Negligence is the failure to behave with the level of care that a reasonable person would have exercised under the same circumstances. Either a person’s actions or omissions of actions can be found negligent. The omission of actions is considered negligent only when the person had a duty to act (e.g., a duty to help someone because of one’s own previous conduct).
Negligence is a foundational concept of tort law. Some primary factors to consider in ascertaining whether a person’s conduct lacks reasonable care are the foreseeable likelihood that the conduct would result in harm, the foreseeable severity of the harm, and the burden of precautions necessary to eliminate or reduce the risk of harm. The following five elements may typically be required to prove negligence:
- The existence of a legal duty that the defendant owed the plaintiff
- Defendant’s breach of that duty
- Harm to the plaintiff
- Defendant’s actions are the proximate cause of harm to the plaintiff
- Defendant’s actions are the cause-in-fact of harm to the plaintiff
Legal Duty of Care
Generally, members of society have entered a social contract that includes a duty to not cause harm to others. When considering legal duty as an element of negligence, there is a duty to act reasonably. When a jury is asked to determine if a defendant’s actions were reasonable, the standard is what a reasonable person would have done in the defendant’s situation. The following is a non-exhaustive list of ways to determine if the defendant owed a duty of care to the plaintiff:
- The defendant engaged in the creation of risk which resulted in the plaintiff’s harm
- Voluntary undertaking: the defendant volunteered to protect the plaintiff from harm, possibly preventing others from protecting the plaintiff
- Knowledge: the defendant knows or should know that their conduct will harm the plaintiff
- Business/voluntary relationships: certain relationships—such as business owner and customer, innkeeper and guest, landowner and lessee, doctor and patient—create duties of care
Breach of Duty of Care
Some courts in the United States use the Hand Formula (created by Judge Learned Hand in United States v. Carroll Towing) to determine if there was a breach of the duty of care to the plaintiff.
- If B < PL, then the defendant breached the duty of care.
- B=burden of taking precautions
- P=probability of loss
- L=severity of loss (personal loss, not societal loss)
If the burden of taking such precautions is less than the probability of injury multiplied by the severity of the resulting injury, then the defending party breached their duty of care to the plaintiff and may be liable for the plaintiff’s injuries, if the remaining elements of negligence can be proven.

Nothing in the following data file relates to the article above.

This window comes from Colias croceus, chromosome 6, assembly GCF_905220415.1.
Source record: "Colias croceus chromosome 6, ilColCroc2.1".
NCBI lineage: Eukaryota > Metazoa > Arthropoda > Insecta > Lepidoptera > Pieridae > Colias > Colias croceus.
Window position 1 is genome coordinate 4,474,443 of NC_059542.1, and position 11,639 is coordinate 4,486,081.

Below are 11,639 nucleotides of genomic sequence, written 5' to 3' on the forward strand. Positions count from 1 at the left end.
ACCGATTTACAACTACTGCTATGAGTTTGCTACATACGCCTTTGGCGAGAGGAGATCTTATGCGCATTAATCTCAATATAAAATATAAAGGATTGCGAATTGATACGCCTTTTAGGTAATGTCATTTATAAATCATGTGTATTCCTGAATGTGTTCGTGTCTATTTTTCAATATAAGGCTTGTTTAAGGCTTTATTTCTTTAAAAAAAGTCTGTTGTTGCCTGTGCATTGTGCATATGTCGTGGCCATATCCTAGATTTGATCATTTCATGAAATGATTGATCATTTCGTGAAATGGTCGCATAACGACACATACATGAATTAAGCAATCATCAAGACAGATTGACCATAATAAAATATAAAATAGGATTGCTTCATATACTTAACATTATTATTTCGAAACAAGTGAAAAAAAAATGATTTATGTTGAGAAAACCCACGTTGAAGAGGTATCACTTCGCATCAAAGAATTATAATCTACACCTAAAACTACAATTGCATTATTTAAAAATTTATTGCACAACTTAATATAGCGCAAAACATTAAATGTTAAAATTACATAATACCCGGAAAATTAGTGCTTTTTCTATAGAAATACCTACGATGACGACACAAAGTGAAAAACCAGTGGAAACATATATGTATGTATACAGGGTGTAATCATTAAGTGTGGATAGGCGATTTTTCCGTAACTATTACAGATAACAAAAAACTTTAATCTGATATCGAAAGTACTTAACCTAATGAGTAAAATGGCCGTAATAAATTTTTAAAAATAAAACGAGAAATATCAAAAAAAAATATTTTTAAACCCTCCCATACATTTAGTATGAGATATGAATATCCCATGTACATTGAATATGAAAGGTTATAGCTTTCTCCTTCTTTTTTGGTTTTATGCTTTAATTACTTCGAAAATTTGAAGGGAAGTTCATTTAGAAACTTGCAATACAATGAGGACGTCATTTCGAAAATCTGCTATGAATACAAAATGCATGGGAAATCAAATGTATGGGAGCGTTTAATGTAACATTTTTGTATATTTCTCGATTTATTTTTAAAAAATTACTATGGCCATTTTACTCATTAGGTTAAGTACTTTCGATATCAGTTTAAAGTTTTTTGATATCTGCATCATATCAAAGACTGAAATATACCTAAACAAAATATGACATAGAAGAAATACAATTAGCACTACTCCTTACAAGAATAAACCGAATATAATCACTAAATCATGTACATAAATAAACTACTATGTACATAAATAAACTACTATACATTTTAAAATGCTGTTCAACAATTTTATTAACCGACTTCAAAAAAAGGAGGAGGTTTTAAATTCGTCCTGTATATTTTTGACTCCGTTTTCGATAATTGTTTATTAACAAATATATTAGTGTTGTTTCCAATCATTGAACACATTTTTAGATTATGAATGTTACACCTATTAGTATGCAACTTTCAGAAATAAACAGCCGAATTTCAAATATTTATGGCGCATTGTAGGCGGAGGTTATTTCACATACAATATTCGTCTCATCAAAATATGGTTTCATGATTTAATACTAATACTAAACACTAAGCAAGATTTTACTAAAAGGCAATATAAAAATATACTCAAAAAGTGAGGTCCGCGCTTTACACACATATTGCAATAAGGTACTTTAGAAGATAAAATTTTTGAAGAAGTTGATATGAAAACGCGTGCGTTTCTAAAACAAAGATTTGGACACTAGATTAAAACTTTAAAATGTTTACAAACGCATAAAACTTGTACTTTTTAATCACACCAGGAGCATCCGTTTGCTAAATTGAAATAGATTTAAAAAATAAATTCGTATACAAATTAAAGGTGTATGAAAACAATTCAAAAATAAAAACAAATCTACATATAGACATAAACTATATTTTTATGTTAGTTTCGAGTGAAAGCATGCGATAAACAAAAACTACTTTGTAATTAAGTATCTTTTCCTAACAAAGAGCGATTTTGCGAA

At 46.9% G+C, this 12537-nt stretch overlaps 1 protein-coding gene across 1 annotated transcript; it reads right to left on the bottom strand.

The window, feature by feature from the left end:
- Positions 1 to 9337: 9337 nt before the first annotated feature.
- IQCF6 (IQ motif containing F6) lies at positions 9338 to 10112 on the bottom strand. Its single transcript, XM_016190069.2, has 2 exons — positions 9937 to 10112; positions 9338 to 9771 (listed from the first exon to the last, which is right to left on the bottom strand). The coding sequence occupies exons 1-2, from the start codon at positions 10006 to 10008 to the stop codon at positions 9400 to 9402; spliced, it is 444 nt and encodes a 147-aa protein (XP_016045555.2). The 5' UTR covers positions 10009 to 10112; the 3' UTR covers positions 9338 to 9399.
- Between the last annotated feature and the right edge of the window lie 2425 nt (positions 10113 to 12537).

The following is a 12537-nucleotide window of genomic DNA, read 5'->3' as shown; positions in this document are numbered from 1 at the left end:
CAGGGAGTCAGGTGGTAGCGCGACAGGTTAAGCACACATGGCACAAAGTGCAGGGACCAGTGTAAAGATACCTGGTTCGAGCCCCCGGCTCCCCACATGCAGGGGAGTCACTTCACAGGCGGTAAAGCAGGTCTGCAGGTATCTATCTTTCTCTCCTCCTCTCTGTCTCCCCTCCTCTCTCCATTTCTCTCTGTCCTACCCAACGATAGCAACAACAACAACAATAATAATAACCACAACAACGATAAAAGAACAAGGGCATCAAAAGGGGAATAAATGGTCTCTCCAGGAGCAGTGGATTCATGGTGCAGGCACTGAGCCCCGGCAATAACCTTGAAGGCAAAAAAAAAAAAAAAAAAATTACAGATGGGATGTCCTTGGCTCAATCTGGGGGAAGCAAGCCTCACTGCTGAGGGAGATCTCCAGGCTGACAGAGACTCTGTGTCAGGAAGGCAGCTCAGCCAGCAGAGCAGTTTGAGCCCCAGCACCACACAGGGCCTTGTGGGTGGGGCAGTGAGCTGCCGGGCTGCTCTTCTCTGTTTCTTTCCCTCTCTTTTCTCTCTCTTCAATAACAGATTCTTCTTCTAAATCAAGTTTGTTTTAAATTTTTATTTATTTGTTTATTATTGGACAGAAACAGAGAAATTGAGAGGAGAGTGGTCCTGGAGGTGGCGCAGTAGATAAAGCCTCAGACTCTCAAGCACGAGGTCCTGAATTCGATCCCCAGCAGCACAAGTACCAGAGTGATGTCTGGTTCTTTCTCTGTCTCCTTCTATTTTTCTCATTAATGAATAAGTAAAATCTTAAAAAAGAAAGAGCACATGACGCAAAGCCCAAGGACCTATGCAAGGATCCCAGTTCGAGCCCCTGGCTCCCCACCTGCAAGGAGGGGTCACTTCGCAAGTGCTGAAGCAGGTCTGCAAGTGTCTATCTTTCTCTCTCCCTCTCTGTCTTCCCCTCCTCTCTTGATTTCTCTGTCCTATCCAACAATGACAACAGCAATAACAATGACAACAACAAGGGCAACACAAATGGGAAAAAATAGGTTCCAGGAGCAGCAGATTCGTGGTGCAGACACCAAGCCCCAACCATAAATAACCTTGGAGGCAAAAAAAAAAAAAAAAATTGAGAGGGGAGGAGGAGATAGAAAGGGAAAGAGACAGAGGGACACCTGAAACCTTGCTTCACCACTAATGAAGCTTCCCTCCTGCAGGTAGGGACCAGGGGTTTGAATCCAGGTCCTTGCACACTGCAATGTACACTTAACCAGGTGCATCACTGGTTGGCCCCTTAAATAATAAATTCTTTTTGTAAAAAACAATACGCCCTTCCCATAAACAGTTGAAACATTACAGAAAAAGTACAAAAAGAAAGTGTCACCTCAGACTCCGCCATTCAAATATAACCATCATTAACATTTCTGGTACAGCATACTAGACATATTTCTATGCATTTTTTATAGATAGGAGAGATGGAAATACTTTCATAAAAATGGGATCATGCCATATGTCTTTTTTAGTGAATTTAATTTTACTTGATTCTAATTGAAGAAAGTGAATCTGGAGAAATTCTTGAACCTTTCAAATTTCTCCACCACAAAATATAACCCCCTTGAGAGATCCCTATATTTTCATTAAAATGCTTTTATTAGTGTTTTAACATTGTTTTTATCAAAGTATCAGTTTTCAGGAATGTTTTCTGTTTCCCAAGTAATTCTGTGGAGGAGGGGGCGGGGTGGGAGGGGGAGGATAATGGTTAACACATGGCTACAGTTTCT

This formula considers economic costs to the defendant in its approach to assessing liability. The idea is not to eliminate the risk of harm entirely, for complete elimination of risk would result in a high economical burden for the defendant that would then trickle down to costs for the consumer. Instead, the defendant is encouraged to take precautions that reduce either the probability of harm or severity of possible harm, such that their burden is less than the probability of harm multiplied by the severity of potential harm.
Harm to the Plaintiff
Typically, harm to the plaintiff must be either bodily harm or harm to property (personal property or real property). Harm that is solely economic usually will not satisfy this element in proving negligence. Some states recognize emotional distress as harm to the plaintiff, even if the harm is purely mental and not physical.
To satisfy proximate cause, the defendant’s breach of the duty of care must be the actual cause of the harm to the plaintiff. One way to assess proximate cause is to evaluate the foreseeability of the defendant’s actions resulting in harm. For example, if the defendant throws a rock off of their balcony of a high-rise building without looking, and the rock strikes the plaintiff walking on the sidewalk below, the defendant’s actions are the proximate cause of the plaintiff’s injury because the defendant should have foreseen the possibility that the rock could hit someone below them.
Plaintiff conduct and intervening factors can also affect the analysis of proximate cause. If a plaintiff is engaging in conduct that increases the likelihood of harm, the defendant’s conduct may not be ruled as the proximate cause of that harm. Likewise, if the defendant acts unreasonably, but an intervening factor such as a third party steps in and contributes to the plaintiff’s injury, the defendant may not be liable.
Cause-in-fact is the final element in the negligence analysis and is often the easiest to prove. For this element, the jury needs to consider if the plaintiff’s harm would not have occurred but for the defendant’s conduct. Unlike proximate cause, intervening factors play less of a role in establishing cause-in-fact. If the defendant’s actions sets off a string of subsequent occurrences that lead to injury to the plaintiff, and none of those events would have occurred but for the defendant’s initial actions, then the defendant’s conduct is considered the cause-in-fact of harm to the plaintiff.
[Last updated in July of 2023 by the Wex Definitions Team]